There have been so many intellectual changes (global, emotional, material, performative) in recent decades that it becomes difficult to think about them without feeling dizzy. Nevertheless, it is worth thinking about the "information turnaround" and the "archive turnaround". The sudden surge in interest in the history of information or knowledge at the beginning of the century is certainly linked to current debates about the type of "information society" in which we live. This interest is also linked to the "archive turn", in which historians who have studied in archives for a long time have started to take them seriously as the subject of their own investigation and to ask themselves how they came about and why they were organized Paths and their purposes they serve.
Archives and information in the early modern period is a valuable addition to the growing literature on the subject. Sixteen scientists contributed to this volume, which focuses on early modern Europe, but also contains chapters on the Spanish Empire and the East Asian information system.
The authors discuss a number of ambitious and deceptively simple questions. What counts as an archive? For whom and for what purposes were archives set up? How did they relate to the rise of a characteristic early modern state? Who had access to the records? How were they arranged? How were they actually used? The answers to these questions are of course very different in the different parts of Europe during the discussion period, but some topics repeat themselves. For example, we learn that an archive was both a status symbol and a government instrument. It has also been critical to the rise of the "information state", sometimes referred to as the "paper state", as bureaucracy depends on the increasing availability of cheap paper.
The rules for access to the archive were different, but long before Leopold von Ranke (who was described by the Victorian historian Lord Acton as "the real author of the heroic study of the records") was allowed to do research there – if possible, that is, it could lack of heating and lighting.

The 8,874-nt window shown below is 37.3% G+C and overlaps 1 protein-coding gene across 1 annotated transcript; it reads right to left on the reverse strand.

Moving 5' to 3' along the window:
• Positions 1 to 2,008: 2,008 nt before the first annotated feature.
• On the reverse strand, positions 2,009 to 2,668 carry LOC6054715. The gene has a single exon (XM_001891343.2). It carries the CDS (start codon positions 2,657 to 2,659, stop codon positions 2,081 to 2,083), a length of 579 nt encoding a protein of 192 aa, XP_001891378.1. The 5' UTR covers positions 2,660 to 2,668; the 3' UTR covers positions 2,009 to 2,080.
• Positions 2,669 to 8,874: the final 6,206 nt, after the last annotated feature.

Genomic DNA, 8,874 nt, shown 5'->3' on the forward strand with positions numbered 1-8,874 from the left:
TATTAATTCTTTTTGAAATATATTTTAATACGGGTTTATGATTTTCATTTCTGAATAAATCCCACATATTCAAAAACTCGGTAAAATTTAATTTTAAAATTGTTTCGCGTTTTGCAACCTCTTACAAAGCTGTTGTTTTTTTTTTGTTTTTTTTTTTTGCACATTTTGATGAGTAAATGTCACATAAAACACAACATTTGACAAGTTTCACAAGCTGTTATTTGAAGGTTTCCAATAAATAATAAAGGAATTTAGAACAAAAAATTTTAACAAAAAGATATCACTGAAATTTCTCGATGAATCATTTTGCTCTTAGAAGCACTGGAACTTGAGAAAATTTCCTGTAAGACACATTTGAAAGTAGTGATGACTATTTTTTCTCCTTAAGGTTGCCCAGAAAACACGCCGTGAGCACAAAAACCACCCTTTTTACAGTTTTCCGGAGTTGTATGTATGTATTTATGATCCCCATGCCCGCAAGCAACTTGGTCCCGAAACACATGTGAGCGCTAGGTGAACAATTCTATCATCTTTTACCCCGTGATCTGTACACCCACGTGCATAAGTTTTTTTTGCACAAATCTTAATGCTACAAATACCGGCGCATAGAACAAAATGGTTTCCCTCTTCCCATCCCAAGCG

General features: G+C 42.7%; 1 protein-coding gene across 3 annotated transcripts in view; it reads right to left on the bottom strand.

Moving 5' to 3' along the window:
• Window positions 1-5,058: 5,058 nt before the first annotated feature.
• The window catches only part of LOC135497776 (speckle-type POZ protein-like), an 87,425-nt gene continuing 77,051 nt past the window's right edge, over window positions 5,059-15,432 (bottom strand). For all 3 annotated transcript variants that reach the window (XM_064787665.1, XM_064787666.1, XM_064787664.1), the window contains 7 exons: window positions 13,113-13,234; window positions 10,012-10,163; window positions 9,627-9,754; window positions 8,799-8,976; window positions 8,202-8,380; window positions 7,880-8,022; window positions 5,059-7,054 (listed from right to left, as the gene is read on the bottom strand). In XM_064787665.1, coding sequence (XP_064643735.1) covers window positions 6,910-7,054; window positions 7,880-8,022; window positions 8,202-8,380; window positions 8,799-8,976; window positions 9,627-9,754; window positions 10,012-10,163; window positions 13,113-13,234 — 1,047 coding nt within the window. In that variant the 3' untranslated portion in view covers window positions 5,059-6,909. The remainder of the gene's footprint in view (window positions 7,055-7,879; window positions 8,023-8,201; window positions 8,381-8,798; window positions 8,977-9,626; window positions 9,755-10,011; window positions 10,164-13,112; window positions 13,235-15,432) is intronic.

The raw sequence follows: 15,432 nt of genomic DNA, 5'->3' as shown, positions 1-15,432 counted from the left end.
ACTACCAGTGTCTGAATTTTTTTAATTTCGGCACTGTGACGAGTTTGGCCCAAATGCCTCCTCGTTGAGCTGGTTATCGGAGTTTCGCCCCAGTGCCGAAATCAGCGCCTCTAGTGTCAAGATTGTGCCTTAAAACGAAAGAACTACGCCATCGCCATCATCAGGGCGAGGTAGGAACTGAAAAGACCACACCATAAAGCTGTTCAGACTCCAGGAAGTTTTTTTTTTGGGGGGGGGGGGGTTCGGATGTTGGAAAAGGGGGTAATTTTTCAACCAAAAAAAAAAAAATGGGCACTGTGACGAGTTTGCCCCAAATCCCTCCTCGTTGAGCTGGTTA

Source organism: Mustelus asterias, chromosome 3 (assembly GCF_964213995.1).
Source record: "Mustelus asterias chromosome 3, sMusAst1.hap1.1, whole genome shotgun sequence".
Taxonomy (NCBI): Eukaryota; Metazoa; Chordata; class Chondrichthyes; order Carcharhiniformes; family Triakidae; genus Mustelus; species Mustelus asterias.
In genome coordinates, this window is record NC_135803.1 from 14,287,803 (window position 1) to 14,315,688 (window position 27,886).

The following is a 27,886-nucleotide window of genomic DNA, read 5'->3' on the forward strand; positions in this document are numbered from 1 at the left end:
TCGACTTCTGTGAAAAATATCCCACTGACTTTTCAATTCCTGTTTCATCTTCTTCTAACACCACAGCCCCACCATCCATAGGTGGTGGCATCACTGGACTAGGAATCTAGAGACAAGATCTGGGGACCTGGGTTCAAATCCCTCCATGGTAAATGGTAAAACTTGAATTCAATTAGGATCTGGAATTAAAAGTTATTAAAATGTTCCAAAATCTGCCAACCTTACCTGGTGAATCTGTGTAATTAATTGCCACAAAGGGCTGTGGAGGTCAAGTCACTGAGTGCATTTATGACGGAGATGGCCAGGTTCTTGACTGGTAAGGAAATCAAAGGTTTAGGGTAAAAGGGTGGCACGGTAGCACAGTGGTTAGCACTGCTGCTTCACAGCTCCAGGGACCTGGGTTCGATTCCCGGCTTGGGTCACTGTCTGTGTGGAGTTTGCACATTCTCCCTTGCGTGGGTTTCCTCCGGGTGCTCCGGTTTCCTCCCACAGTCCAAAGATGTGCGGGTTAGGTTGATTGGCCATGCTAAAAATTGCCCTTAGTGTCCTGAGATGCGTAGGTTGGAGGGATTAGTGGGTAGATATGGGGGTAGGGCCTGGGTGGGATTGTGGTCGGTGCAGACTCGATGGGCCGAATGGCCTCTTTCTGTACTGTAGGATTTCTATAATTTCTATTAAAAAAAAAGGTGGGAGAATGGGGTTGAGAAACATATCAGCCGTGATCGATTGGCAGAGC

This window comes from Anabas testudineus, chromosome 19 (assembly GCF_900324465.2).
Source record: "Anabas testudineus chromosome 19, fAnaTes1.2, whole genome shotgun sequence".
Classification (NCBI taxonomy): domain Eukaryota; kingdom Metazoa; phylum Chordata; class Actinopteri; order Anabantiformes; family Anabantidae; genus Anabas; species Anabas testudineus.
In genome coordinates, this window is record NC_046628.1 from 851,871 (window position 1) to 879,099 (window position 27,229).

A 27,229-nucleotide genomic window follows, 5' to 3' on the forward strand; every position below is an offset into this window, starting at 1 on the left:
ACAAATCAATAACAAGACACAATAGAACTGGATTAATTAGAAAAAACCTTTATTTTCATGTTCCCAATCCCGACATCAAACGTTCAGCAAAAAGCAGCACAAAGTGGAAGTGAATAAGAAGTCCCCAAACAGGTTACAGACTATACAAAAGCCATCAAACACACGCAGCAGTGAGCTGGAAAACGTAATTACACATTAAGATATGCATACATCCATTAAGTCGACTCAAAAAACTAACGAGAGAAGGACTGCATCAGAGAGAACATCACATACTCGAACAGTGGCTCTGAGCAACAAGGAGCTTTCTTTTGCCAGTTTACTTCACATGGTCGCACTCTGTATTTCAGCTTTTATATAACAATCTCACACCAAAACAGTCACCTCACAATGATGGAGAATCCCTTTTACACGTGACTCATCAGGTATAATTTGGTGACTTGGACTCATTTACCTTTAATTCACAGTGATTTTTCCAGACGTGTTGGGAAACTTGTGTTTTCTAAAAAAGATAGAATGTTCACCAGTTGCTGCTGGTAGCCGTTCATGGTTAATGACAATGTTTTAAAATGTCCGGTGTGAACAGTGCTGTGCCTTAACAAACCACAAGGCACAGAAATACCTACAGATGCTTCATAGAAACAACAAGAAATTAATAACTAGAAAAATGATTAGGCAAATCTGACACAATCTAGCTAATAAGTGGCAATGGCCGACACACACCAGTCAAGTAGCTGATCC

Storing information has often become a problem, and various solutions are described, from storing documents in wall-hanging bags to “filing” in the original sense of the term – impaling on a metal pen. Getting information was another problem. the archivists had to choose between chronological order, alphabetical order, thematic order, etc. Unfortunately, the solutions tried did not always work.
Keeping government papers in one central location was the ideal, but in practice they were often scattered in remote depots or in the homes of former ministers who considered the documents their property and left them to their heirs, as Cardinal Richelieu left to his heirs, his niece ,
The orderly archive was a utopia. In fact, it was more likely to find what the Duke of Ferrara's secretary called "chaos of confusion." The central problem that was discussed in more than one chapter was what is now known as "information overload": finding too much, reading too much, knowing too much. Archives and information in the early modern periodThe chapters by Randolph Head and Filippo de Vivo in particular are important reading for anyone dealing with the problems of information societies or the functioning of the early modern state.
Archives and information in the early modern period
Liesbeth Corens, Kate Peters and Alexandra Walsham (ed.)
Proceedings of the British Academy / Oxford University Press
326 pp £ 70
Peter Burke is the author of two books on the history of knowledge: From Gutenberg to Diderot (Polity, 2000) and From the encyclopedia to Wikipedia (Polity, 2012).